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Places of Worship in Fremantle, 1829 to 1900

Steve Errington

Fremantle: Empire, Faith and Conflict since 1829, Studies in Western Australian History, no. 31, ed. Deborah Gare & Shane Burke: 145-158. Republished here by gracious permission of the author and copyright-holder.

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With one modest exception, the building of places for worship was not a high priority in the early Swan River colony. When the first private settlers arrived on the Calista in August 1829, they came ashore at Fremantle's South Bay into a swampy wilderness, devoid of streets, shops, inns, schools and churches. More than a decade passed before there was a resident clergyman of any denomination in Fremantle (the Rev. George King, an Anglican) or a church building (the Wesleyan chapel on Cantonment Street). Arrival of convicts and pensioner guards in 1850 and the building in the town of a large convict depot shortly after brought major changes to the material signature of religious life in the colony's seaport. This paper describes the development of the religious denominations in Fremantle during the colonial period from 1829 to 1900 and the gradual evolution of church buildings and properties associated with their growth.

There should have been a clergyman present in August 1829: the Parmelia, which had anchored off Garden Island on 2 June carrying the advance party of Lieutenant Governor James Stirling, his officials and tradespeople and their families, was supposed to have had a Colonial Chaplain aboard. The Rev. John Wittenoom had been appointed to Swan River with a government salary of £250 per annum, but he accepted the position on 19 January 1829 and was therefore too late to depart with his fellow officials. 1 This meant there was no clergyman in the Swan River colony's early weeks to perform baptisms, burials and marriages. 2

Wittenoom was, naturally, of the Church of England, the 'Established' church still strongly enmeshed in the governance of Britain and its colonies. Most of the pioneers were adherents of that church, but it was not to be the established church of Western Australia. Sir George Murray, Secretary of State for the Colonies, had simply instructed Stirling that 'on all Locations of Territory, a due proportion must be reserved ... for the maintenance of the Clergy, support of Establishments for the purposes of religion, and the education of youth'. 3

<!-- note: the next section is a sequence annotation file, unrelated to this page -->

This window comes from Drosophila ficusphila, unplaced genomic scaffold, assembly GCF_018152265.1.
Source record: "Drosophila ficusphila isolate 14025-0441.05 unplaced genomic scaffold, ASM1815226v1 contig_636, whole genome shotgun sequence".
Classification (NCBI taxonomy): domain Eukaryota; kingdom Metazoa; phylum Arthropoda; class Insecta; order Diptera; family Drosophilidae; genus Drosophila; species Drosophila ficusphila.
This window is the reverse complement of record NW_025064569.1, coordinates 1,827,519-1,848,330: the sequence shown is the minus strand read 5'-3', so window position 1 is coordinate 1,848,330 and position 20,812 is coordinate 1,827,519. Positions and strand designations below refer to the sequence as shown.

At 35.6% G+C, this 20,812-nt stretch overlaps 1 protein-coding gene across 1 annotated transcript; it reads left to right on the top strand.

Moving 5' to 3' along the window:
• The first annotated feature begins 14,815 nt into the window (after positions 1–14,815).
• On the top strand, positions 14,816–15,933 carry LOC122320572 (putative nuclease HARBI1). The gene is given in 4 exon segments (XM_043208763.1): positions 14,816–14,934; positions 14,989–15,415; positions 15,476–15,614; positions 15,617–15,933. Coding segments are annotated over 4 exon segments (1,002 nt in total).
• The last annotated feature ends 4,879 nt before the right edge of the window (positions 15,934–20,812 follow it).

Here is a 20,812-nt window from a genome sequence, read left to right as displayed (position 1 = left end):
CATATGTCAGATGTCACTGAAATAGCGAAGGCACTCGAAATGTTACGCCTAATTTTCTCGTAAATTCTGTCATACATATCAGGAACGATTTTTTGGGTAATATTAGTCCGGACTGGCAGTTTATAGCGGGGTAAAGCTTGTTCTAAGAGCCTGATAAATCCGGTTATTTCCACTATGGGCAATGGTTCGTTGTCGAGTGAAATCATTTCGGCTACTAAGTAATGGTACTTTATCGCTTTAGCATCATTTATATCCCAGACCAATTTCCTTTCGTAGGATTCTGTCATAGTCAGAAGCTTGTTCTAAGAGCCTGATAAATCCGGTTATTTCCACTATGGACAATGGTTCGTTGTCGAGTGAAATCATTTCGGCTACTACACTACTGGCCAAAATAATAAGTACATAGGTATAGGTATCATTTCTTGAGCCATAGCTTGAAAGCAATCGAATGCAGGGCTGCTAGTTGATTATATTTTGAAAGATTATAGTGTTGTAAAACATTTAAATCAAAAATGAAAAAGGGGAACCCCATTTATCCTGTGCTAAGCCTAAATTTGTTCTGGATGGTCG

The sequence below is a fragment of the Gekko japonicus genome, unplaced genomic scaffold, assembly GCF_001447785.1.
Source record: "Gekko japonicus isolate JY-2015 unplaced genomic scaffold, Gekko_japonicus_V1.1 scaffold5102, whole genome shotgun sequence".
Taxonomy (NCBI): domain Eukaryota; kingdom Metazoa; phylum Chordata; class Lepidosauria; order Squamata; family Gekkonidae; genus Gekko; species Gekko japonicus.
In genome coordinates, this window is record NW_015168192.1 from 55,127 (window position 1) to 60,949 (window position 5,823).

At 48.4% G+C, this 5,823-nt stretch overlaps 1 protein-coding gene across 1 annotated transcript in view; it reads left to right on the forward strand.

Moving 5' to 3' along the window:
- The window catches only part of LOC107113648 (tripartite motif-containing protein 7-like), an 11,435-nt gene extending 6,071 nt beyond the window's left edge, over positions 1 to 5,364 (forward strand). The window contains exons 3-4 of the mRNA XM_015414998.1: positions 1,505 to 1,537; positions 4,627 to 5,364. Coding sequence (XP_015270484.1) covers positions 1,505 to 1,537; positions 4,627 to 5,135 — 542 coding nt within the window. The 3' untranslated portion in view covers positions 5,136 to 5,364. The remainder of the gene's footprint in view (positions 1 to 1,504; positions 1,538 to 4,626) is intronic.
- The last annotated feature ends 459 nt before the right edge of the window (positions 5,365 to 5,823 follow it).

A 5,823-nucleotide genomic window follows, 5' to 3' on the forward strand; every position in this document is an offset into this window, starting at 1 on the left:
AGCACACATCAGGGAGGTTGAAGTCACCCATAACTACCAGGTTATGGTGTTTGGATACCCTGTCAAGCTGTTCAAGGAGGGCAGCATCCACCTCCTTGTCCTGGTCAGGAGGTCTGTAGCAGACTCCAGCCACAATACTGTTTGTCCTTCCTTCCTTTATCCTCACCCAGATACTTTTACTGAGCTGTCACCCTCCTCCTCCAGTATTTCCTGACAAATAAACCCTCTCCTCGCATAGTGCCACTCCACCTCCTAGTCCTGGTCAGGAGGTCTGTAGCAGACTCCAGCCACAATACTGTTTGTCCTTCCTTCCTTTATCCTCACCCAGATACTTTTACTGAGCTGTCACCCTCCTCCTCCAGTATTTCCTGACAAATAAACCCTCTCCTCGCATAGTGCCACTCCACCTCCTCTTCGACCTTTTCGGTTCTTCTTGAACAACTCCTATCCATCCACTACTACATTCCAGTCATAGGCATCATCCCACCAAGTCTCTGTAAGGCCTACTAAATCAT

1 J.B. Wittenoom, letter to R.W. Hay, 19 January 1829, Swan River Papers, vol. 5, p. 1.

2 This upset the mother of a sickly child born in the temporary town on Garden Island. Fearing, correctly, that her child would not survive, she persuaded harbourmaster Mark Currie to perform a baptism. See Jane Currie, Diary, 1829-32, copy of original manuscript. J.S. Battye Library of West Australian History (SLWA), Acc 329A.

3 Sir George Murray, letter to Captain Stirling, 30 December 1828, published in Historical Records of Australia: Series III, Despatches and Papers Relating to the Settlement of the States, vol. 6, Melbourne, 1923, p. 601. (Hereafter, HRA).


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The first clergyman at Swan River arrived by accident in November 1829. The Rev. Thomas Hobbes Scott, formerly the Archdeacon of New South Wales, was returning to England on Stirling's former ship HMS Success when it ran aground off Carnac Island. On Sunday 20 December, he conducted a morning service for about 90 people in Fremantle.4 In Perth, the colony's capital, he oversaw the building of a temporary church (the 'rush' church, named because of the bulrushes used in its construction) that was sufficiently advanced to host a Christmas Day service that year. Scott remained in the colony until August 1830.

Wittenoom was not even the second clergyman to arrive, for the Rev. Thomas Sharpe disembarked from the Eagle on 25 January 1830, three days before Wittenoom and the Rev. Richard Davies arrived on the Wanstead. Wittenoom immediately left for Perth but Davies, who was bound for Van Diemen's Land where he was later Archdeacon of Hobart, was keen that the passengers should continue to meet for Sunday services. The venue selected was 'A kind of barn, or shed, at the entrance of the town of Freemantle [sic] ... but it was so small, close, and disagreeable, that it was abandoned in the hope of procuring something better'. 5